New Delhi:On the eve of the India-Australia game, a news channel in India was airing a story on how Ishant Sharma had done a 'Munaf'.
The story said that India's bowling coach Venkatesh Prasad had given his prodigy a mouthful for not informing the team management of an injury he's been carrying.
The story went on to say that Ishant would be dropped from Sunday's game.
If you are an India supporter, thank heavens not all news on TV these days is reliable!
It didn't matter if Ishant really had that injury or not. Sunday would be the day the sun would shine upon him. There would be no dropped catches, no inept umpiring to hold him back.
His luck had been sporadic, but not the effort in his delivery stride. This day had spent eight weeks in the making. For that long, Ishant has been threatening to end up with a pile of wickets - till he finally did.
New ball, new-found luck
Perhaps, it was the new ball that did the trick. Captain MS Dhoni agrees.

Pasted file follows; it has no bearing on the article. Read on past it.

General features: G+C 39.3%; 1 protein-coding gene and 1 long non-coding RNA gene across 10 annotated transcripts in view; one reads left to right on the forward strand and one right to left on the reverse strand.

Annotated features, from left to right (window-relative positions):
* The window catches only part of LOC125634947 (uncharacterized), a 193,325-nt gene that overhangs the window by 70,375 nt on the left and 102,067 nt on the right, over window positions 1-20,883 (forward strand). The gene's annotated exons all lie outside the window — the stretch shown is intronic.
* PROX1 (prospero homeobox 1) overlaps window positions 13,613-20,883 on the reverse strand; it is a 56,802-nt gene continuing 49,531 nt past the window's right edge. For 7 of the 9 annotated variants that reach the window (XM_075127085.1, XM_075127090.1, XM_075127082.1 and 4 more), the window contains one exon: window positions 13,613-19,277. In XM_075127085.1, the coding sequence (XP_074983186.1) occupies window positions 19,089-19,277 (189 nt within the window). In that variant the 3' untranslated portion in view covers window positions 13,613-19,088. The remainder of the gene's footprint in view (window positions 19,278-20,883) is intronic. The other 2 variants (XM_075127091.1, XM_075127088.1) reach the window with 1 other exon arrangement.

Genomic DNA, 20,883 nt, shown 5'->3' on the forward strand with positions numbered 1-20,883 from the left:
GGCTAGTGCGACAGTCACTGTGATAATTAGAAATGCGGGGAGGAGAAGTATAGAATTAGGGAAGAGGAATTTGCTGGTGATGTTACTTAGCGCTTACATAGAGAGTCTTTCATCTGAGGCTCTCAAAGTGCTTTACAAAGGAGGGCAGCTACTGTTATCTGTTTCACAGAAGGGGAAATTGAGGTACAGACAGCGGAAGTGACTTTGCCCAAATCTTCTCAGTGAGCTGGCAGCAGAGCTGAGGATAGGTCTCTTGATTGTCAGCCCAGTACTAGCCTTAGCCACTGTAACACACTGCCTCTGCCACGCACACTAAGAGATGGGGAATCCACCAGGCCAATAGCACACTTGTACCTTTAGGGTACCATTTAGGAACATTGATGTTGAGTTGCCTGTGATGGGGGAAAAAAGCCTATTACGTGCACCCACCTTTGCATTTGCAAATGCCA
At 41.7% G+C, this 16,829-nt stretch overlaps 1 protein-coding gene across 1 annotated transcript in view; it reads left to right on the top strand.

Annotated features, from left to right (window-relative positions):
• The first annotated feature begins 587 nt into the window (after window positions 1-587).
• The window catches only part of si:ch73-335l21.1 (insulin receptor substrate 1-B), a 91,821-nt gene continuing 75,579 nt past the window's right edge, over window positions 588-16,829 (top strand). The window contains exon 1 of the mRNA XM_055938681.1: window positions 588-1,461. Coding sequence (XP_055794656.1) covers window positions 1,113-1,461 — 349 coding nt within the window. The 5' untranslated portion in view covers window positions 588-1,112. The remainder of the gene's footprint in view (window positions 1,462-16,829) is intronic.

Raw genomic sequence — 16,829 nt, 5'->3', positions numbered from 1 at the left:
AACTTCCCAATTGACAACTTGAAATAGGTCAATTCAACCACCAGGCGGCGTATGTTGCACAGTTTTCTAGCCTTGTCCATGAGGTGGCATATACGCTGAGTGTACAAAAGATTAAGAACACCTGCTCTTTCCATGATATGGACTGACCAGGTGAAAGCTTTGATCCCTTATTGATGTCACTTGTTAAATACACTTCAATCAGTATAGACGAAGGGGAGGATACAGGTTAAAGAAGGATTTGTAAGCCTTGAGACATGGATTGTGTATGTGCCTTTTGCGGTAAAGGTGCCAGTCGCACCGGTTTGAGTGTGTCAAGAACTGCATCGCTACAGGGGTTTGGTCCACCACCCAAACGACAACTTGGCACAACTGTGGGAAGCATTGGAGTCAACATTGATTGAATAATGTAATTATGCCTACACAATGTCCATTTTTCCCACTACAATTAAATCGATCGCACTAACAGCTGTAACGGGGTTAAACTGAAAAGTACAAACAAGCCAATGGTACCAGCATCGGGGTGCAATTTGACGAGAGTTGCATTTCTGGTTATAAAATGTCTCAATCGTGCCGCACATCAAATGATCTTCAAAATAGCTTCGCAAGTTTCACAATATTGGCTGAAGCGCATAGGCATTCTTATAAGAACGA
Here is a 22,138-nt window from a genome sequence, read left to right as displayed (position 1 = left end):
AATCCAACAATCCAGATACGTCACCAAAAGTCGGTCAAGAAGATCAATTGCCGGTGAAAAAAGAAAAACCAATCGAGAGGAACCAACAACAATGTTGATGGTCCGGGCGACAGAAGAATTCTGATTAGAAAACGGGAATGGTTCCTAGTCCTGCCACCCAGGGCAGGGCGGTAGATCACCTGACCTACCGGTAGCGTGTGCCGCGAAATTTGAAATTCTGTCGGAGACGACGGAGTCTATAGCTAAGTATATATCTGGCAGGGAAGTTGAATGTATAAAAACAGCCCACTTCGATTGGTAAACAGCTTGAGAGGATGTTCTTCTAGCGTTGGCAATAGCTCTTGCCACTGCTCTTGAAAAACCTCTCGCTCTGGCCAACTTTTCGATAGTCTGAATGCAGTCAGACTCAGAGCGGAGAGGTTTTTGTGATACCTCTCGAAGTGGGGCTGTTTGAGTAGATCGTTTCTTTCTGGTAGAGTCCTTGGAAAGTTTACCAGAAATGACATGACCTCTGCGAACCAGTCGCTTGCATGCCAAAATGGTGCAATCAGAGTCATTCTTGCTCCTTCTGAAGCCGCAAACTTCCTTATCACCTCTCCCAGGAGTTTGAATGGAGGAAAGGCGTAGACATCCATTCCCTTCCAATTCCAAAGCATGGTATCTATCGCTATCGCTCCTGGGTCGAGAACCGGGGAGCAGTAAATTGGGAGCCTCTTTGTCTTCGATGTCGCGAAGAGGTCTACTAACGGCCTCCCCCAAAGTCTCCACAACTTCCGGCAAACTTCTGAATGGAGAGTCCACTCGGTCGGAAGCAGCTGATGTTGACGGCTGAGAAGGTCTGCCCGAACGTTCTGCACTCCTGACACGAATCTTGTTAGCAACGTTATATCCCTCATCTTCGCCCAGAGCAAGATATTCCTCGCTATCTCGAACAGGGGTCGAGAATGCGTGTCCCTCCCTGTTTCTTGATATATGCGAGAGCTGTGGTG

"He started off brilliantly," Dhoni said after the game. "In the last few games we have given him the semi-new ball. But we gave him the new ball here because he has been our best bowler recently."
His four-for meant much more than that - it gave India a rare win over Australia at the MCG, their fortress in recent times.
Bad start, great finish
The start hadn't been all that brilliant. Matthew Hayden, dropped in Ishant's first over, pinched 18 runs off his second.
But like Ishant himself said after the game, "I didn't think about the batsman's strengths, I stuck to mine."
That attitude paid off. Hayden scratched one to Dhoni to get Ishant off the mark.
Then, Ricky Ponting, who has been the best batsman around for some years now, was done in - again - by one that exploded off good length and went to slip.
It brought back memories of the 1996-97 Test series in Australia when Glenn McGrath made Brian Lara look like a fool again and again through the series.
The quick wickets allowed India to settle down and helped Ishant get into rhythm. He added Andrew Symonds and Stuart Clark to his kitty. After his first two overs read 0-24, the next 7.1 read 4-14.
We remember Irfan Pathan's arrival at the big stage by that toe-cruncher that disturbed Adam Gilchrist's woodwork in Sydney four years ago. Even if Ishant doesn't take any more wickets on this trip, we could remember his performance here by how he found an invisible chink in Ponting's technique and made the best batsman in the world look very, very ordinary.